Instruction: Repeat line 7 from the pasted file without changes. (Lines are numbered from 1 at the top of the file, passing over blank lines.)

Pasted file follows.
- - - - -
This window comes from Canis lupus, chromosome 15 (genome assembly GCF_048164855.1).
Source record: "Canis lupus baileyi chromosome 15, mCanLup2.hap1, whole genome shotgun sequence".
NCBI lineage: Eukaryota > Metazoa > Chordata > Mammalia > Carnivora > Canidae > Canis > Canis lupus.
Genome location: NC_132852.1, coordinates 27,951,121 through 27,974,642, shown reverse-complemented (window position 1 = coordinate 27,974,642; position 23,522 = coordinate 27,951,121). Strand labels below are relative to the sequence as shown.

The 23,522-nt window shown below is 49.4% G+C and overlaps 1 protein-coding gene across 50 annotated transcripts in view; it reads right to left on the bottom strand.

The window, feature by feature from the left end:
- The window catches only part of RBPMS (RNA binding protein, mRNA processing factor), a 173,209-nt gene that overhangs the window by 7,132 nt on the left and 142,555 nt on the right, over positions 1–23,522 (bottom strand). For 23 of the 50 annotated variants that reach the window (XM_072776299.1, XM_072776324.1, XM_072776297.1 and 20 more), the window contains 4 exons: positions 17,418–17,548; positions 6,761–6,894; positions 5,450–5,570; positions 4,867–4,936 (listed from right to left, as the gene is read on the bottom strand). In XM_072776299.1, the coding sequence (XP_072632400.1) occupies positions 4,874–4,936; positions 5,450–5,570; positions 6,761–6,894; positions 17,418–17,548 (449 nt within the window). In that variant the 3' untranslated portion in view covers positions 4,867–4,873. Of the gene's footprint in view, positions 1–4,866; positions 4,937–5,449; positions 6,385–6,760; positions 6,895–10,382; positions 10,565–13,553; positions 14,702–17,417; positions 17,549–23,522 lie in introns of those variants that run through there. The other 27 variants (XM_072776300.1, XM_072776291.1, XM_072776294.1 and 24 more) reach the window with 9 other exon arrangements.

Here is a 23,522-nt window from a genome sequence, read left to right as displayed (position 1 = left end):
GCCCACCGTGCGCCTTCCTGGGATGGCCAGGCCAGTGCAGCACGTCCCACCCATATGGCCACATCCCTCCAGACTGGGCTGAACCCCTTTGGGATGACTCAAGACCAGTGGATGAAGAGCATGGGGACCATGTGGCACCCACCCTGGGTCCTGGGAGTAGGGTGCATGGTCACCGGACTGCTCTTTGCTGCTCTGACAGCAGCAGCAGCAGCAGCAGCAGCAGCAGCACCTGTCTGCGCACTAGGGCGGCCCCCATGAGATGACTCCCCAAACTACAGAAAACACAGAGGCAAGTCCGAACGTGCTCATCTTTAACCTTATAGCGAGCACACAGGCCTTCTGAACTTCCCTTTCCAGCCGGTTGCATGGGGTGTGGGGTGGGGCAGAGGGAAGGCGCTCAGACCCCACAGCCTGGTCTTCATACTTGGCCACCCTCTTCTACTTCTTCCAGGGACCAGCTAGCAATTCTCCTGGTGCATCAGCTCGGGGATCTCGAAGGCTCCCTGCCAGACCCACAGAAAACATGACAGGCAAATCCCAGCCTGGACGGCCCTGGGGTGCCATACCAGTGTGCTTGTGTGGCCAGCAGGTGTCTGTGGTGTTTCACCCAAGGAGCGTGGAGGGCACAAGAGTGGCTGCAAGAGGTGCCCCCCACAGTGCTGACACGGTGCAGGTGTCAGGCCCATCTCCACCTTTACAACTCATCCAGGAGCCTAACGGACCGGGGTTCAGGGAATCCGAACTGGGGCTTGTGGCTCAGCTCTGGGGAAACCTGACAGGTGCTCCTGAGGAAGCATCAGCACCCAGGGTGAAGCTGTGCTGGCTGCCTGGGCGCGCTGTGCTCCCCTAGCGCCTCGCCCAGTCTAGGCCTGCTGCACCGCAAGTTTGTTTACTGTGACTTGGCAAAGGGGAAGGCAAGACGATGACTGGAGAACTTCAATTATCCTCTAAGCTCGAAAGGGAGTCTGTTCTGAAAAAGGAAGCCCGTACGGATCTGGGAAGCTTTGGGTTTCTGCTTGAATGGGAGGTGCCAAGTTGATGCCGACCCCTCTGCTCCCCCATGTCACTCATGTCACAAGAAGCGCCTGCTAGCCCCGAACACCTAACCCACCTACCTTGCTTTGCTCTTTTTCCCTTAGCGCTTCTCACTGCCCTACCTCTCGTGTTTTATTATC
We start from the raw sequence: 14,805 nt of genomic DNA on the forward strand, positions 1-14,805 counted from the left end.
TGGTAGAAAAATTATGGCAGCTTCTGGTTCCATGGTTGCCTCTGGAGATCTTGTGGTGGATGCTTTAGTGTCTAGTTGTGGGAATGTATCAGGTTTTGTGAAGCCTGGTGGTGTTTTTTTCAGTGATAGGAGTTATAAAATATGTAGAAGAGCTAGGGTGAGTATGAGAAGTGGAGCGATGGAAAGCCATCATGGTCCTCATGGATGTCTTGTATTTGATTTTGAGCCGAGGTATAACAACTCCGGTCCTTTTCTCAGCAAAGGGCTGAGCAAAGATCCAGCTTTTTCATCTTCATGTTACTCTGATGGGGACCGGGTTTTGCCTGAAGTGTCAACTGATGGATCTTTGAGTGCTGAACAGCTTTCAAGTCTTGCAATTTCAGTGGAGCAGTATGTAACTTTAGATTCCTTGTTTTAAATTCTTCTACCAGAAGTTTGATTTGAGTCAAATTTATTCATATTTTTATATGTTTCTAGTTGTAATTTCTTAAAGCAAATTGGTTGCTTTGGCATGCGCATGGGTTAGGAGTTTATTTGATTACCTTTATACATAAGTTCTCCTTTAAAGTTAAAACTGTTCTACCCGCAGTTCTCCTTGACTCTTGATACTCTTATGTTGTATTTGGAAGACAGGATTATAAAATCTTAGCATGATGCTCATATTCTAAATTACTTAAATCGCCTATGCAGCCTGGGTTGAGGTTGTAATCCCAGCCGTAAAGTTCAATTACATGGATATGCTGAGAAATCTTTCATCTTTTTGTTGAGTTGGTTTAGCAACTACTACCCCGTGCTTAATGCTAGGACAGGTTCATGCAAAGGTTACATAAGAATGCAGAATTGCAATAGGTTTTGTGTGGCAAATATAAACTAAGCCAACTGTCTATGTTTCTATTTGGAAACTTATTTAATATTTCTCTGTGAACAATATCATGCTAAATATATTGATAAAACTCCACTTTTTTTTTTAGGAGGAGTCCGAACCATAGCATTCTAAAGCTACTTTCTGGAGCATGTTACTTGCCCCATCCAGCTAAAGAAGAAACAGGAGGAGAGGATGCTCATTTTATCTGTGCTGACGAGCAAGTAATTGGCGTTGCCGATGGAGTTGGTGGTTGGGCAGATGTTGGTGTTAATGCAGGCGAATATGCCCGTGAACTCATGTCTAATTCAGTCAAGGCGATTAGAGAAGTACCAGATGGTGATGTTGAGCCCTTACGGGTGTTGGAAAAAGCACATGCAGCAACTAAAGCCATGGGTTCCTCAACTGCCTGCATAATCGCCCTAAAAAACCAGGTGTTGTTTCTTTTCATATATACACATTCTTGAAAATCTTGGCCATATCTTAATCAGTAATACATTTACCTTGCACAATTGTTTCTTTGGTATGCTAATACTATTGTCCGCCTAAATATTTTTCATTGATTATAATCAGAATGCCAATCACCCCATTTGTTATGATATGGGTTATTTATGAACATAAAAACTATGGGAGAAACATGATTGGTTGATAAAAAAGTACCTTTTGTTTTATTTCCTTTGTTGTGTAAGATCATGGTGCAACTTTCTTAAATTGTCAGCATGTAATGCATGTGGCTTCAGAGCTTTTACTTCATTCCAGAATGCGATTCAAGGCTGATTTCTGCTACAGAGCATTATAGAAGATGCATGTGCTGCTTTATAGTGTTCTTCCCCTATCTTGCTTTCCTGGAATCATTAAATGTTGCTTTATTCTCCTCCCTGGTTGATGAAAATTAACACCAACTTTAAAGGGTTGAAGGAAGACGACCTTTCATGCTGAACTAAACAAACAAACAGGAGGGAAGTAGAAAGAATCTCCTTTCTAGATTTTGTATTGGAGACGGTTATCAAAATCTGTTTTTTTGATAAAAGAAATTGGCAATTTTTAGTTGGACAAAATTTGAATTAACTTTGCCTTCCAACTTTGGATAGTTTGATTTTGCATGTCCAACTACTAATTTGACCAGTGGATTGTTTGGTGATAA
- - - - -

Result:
- The window catches only part of RBPMS (RNA binding protein, mRNA processing factor), a 173,209-nt gene that overhangs the window by 7,132 nt on the left and 142,555 nt on the right, over positions 1–23,522 (bottom strand). For 23 of the 50 annotated variants that reach the window (XM_072776299.1, XM_072776324.1, XM_072776297.1 and 20 more), the window contains 4 exons: positions 17,418–17,548; positions 6,761–6,894; positions 5,450–5,570; positions 4,867–4,936 (listed from right to left, as the gene is read on the bottom strand). In XM_072776299.1, the coding sequence (XP_072632400.1) occupies positions 4,874–4,936; positions 5,450–5,570; positions 6,761–6,894; positions 17,418–17,548 (449 nt within the window). In that variant the 3' untranslated portion in view covers positions 4,867–4,873. Of the gene's footprint in view, positions 1–4,866; positions 4,937–5,449; positions 6,385–6,760; positions 6,895–10,382; positions 10,565–13,553; positions 14,702–17,417; positions 17,549–23,522 lie in introns of those variants that run through there. The other 27 variants (XM_072776300.1, XM_072776291.1, XM_072776294.1 and 24 more) reach the window with 9 other exon arrangements.